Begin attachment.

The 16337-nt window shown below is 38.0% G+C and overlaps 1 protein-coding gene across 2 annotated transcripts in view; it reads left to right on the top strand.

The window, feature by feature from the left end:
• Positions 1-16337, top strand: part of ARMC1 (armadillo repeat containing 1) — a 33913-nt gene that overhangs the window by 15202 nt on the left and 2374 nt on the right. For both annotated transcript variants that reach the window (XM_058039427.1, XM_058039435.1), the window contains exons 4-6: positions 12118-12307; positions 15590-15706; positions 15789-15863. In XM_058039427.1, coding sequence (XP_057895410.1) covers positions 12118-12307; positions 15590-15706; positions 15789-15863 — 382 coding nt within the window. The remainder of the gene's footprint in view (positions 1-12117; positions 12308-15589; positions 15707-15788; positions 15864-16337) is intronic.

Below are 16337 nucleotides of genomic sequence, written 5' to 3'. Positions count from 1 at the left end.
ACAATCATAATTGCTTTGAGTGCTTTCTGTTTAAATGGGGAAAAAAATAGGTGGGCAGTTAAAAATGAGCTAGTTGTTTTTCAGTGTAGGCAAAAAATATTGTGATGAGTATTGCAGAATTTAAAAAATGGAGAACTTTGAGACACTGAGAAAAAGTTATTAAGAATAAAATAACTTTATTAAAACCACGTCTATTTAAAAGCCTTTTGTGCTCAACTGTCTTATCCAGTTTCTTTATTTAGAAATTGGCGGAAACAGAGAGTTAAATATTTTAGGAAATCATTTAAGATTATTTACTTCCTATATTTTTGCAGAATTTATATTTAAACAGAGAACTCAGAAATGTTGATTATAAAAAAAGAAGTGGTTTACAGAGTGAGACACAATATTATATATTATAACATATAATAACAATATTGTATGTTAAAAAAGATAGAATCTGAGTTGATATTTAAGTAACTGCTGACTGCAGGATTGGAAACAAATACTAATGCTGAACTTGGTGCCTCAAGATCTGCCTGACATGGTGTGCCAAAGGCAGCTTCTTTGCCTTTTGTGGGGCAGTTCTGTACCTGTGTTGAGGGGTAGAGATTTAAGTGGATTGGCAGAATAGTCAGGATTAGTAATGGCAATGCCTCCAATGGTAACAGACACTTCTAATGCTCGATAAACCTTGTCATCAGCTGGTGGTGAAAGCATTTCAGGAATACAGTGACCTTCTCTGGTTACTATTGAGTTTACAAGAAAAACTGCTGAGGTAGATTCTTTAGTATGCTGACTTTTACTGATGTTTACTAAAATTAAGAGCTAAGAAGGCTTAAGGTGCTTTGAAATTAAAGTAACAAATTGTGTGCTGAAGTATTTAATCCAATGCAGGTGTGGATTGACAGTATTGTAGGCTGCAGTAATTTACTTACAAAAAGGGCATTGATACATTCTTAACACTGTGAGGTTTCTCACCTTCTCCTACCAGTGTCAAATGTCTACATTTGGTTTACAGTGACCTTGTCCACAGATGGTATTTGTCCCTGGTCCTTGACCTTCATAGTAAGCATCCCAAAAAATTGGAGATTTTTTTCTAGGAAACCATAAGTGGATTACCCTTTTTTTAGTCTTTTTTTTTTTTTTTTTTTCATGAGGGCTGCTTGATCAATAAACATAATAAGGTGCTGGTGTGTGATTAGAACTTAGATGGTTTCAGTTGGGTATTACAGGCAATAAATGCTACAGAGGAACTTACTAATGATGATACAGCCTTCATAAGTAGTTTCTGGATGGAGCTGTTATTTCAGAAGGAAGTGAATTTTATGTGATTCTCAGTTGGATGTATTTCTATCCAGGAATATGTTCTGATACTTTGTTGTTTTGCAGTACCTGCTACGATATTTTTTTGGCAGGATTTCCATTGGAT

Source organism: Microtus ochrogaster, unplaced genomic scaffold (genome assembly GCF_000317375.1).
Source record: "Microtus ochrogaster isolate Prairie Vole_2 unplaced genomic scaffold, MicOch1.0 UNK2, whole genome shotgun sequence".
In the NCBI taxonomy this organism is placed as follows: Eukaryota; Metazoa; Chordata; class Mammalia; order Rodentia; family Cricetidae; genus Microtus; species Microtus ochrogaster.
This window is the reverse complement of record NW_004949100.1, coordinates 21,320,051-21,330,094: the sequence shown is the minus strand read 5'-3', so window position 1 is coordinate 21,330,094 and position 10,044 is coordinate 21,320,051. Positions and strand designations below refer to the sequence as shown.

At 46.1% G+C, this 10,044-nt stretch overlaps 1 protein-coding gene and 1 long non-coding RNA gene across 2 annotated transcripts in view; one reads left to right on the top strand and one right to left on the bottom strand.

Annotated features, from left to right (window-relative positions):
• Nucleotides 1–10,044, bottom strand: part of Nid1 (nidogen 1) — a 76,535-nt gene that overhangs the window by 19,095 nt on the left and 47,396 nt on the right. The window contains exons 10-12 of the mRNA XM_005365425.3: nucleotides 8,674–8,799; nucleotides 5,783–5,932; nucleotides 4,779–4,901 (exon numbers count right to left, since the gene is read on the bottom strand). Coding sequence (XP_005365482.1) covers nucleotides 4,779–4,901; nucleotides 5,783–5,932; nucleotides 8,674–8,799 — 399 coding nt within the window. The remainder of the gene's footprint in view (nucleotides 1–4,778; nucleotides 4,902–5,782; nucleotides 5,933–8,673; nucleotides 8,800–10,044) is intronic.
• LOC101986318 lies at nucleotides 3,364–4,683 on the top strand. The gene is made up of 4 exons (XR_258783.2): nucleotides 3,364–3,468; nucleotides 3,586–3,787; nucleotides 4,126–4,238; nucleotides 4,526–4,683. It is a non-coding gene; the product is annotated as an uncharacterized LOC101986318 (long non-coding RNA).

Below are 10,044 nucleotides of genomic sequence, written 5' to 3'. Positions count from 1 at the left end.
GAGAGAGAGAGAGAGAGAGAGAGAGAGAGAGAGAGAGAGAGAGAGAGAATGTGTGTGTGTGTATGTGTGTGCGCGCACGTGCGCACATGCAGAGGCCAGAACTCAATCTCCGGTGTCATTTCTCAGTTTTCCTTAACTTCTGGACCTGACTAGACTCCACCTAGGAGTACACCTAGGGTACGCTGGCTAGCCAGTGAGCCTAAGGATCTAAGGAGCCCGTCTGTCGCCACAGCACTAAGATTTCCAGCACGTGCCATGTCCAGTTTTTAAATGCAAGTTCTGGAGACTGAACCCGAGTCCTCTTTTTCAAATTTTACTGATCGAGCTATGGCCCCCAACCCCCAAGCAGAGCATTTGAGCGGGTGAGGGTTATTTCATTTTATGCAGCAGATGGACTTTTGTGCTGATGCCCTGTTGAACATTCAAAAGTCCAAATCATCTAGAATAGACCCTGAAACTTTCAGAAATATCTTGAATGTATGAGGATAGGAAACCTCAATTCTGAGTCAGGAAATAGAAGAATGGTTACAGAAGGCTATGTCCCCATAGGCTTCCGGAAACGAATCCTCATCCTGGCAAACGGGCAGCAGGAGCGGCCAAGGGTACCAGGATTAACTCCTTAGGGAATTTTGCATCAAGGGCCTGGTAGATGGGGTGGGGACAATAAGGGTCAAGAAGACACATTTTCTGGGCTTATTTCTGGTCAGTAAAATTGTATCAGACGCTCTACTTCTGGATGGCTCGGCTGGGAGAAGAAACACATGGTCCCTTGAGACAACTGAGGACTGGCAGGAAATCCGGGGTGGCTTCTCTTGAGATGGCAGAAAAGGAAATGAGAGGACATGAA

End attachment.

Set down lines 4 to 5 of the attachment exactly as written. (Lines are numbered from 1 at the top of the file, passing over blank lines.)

Below are 16337 nucleotides of genomic sequence, written 5' to 3'. Positions count from 1 at the left end.
ACAATCATAATTGCTTTGAGTGCTTTCTGTTTAAATGGGGAAAAAAATAGGTGGGCAGTTAAAAATGAGCTAGTTGTTTTTCAGTGTAGGCAAAAAATATTGTGATGAGTATTGCAGAATTTAAAAAATGGAGAACTTTGAGACACTGAGAAAAAGTTATTAAGAATAAAATAACTTTATTAAAACCACGTCTATTTAAAAGCCTTTTGTGCTCAACTGTCTTATCCAGTTTCTTTATTTAGAAATTGGCGGAAACAGAGAGTTAAATATTTTAGGAAATCATTTAAGATTATTTACTTCCTATATTTTTGCAGAATTTATATTTAAACAGAGAACTCAGAAATGTTGATTATAAAAAAAGAAGTGGTTTACAGAGTGAGACACAATATTATATATTATAACATATAATAACAATATTGTATGTTAAAAAAGATAGAATCTGAGTTGATATTTAAGTAACTGCTGACTGCAGGATTGGAAACAAATACTAATGCTGAACTTGGTGCCTCAAGATCTGCCTGACATGGTGTGCCAAAGGCAGCTTCTTTGCCTTTTGTGGGGCAGTTCTGTACCTGTGTTGAGGGGTAGAGATTTAAGTGGATTGGCAGAATAGTCAGGATTAGTAATGGCAATGCCTCCAATGGTAACAGACACTTCTAATGCTCGATAAACCTTGTCATCAGCTGGTGGTGAAAGCATTTCAGGAATACAGTGACCTTCTCTGGTTACTATTGAGTTTACAAGAAAAACTGCTGAGGTAGATTCTTTAGTATGCTGACTTTTACTGATGTTTACTAAAATTAAGAGCTAAGAAGGCTTAAGGTGCTTTGAAATTAAAGTAACAAATTGTGTGCTGAAGTATTTAATCCAATGCAGGTGTGGATTGACAGTATTGTAGGCTGCAGTAATTTACTTACAAAAAGGGCATTGATACATTCTTAACACTGTGAGGTTTCTCACCTTCTCCTACCAGTGTCAAATGTCTACATTTGGTTTACAGTGACCTTGTCCACAGATGGTATTTGTCCCTGGTCCTTGACCTTCATAGTAAGCATCCCAAAAAATTGGAGATTTTTTTCTAGGAAACCATAAGTGGATTACCCTTTTTTTAGTCTTTTTTTTTTTTTTTTTTTCATGAGGGCTGCTTGATCAATAAACATAATAAGGTGCTGGTGTGTGATTAGAACTTAGATGGTTTCAGTTGGGTATTACAGGCAATAAATGCTACAGAGGAACTTACTAATGATGATACAGCCTTCATAAGTAGTTTCTGGATGGAGCTGTTATTTCAGAAGGAAGTGAATTTTATGTGATTCTCAGTTGGATGTATTTCTATCCAGGAATATGTTCTGATACTTTGTTGTTTTGCAGTACCTGCTACGATATTTTTTTGGCAGGATTTCCATTGGAT